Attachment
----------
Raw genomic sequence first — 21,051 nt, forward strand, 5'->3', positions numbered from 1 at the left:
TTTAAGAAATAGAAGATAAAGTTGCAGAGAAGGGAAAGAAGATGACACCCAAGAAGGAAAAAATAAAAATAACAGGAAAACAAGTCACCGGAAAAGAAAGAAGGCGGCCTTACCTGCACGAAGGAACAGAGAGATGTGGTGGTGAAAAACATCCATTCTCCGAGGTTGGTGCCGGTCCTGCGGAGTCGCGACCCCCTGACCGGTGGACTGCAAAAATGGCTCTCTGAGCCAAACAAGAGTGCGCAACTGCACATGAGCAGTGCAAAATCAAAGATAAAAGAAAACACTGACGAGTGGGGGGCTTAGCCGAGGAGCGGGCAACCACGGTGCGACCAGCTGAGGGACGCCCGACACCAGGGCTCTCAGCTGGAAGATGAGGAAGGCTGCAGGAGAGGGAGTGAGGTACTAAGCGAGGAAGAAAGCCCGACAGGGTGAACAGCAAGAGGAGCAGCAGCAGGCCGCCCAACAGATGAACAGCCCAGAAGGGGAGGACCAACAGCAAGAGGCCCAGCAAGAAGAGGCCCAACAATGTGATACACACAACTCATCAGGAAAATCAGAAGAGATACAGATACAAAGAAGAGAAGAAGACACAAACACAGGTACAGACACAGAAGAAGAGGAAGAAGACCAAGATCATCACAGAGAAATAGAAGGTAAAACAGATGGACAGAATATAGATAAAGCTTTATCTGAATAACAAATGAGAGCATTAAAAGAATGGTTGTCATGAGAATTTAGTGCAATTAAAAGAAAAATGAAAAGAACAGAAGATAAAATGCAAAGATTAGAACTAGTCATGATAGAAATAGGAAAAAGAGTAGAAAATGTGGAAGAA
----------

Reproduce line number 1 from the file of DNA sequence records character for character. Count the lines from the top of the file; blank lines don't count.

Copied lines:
Raw genomic sequence first — 21,051 nt, forward strand, 5'->3', positions numbered from 1 at the left: